THE BLOG

The European Parliamentary Elections Provide Stability and Warnings

05/26/2014 11:05 am ET | Updated Jul 26, 2014

There are two ways to look at the European Parliamentary elections that concluded today.

1. Political stability

Contrary to what many media will display this Monday, the results of the elections show a remarkable stability. The three major political families of Europe (Conservative, Socialists and Liberals) will likely reach at least 60 percent of the 751 seats of the Assembly. While that majority narrowed from 70 percent, this vote ensures the continuity of Europe and its institutions, a commitment to market economy and a critical support to the Eurozone.

It is remarkable that such a diverse continent with 29 Member States could provide stability and, even more unlikely, coherence between three political families that have been dominating the European nations since World War II. Europeans like Europe.

It should dispel the image carried often enough by U.S. politicians or media of a politically unreliable partner for the United States. Europeans are closely united around values such as social justice, peace and progress. They also believe in privacy ahead of security, history ahead of experimentation.

Having such a powerful 500 million people political and economic partner should be a source of admiration rather than denigration by the American people.

Yet countries who have centuries of conflicts against each other, speak as many languages as they have countries, and sometimes several per country, substantial national and regional characteristics will never be a unified counterparty. Complexity and diversity, however, do not translate into inconsistency and, for historic and modern reasons, many of the European and U.S values are rooted into common religious and social beliefs.

2. Loud and serious warnings

Not everything is good, however, in this election. The emergence of anti-European feelings in some countries resulted in an increase of the share of the Eurosceptics in the European Parliament from 5 to 10 percent. It would be wrong, however, to consider this emergence as a single movement. The themes are radically different in various countries, and will not provide a platform that will act with any form of common voice.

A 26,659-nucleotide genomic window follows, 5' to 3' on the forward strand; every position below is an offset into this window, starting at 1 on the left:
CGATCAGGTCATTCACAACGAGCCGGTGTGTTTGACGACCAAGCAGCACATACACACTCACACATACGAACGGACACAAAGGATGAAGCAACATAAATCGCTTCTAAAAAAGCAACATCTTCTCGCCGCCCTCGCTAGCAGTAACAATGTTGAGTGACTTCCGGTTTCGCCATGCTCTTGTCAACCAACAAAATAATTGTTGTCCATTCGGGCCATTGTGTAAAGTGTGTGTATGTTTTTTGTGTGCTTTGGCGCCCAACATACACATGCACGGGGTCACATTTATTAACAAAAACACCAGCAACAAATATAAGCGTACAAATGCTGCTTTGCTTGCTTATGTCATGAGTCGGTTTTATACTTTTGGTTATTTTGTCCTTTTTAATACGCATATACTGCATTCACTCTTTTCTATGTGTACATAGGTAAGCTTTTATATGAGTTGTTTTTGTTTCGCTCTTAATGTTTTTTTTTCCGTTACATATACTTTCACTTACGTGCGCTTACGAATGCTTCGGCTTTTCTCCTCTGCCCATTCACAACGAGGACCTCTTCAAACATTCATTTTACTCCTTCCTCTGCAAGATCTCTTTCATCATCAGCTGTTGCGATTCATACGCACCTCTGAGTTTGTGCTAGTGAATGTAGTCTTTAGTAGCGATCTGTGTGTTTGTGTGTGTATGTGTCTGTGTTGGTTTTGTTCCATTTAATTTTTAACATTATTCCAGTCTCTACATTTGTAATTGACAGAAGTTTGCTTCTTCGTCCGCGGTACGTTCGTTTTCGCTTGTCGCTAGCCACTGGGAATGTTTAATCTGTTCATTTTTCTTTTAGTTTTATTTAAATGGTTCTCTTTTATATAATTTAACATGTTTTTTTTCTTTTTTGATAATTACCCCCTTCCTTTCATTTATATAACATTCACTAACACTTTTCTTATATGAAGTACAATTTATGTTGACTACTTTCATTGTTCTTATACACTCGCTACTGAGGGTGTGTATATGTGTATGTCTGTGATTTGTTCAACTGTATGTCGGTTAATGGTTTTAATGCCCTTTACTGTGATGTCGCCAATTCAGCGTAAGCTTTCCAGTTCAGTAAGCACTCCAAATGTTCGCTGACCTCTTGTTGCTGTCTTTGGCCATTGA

Anti immigration was core to the emergence of the UKIP as the leading UK party in this election as well as in the more moderate Danish extreme right leading position.

Anti austerity dominates the rhetoric in over-indebted Italy but without the emergence of an extreme right party. Greece sees a movement towards a now leading extreme left, not the extreme right.

France is a domestic situation dominated by the appalling records of the Socialists and the Conservatives who have consistently taken credit for European achievements and blamed them for their problems. The appalling leadership of Nicolas Sarkozy and Francois Hollande makes both leading parties co-responsible for this debacle that, worryingly, includes elements of racism.

This is not the Tea Party, united in racism and militarism, pseudo-inspired by the Evangelism. However, it could create the same trend towards conservative radicalization.

3. Redefining Europe's objectives: growth and employment

The lack of good opinions in the modus operandi of the European institutions is, however, an underlying theme of these elections, and most importantly, in the massive abstentions of voters (56 percent). In turn, it increased the relative weight of the extremes.
Europeans are fundamentally pro-European in their huge majority. However, the "deficit of democracy" is there. The European Parliament has no right of initiative. Only the European Commission, solidly locked by the Member States, enjoys that privilege.

As Angela Merkel -- whose country strongly backed the leading parties -- declared during the campaign, Europe has to be an engine of growth and employment. Not with money, but with the right policies. That should now be the key objectives of European countries, building a competitiveness with Asia and America.

For this reason, I hope that Martin Schultz, the German leader of the Socialist fraction, will become the new President of the Commission. The former President of the European Parliament has the right leadership and will work out the institutional paralysis of Europe that makes it hostage of unanimity. For all his personal qualities, Jean-Claude Juncker, albeit the candidate of the leading European party, the PPE, has too much baggage and bears a huge responsibility for the mismanagement of the European sovereign crisis.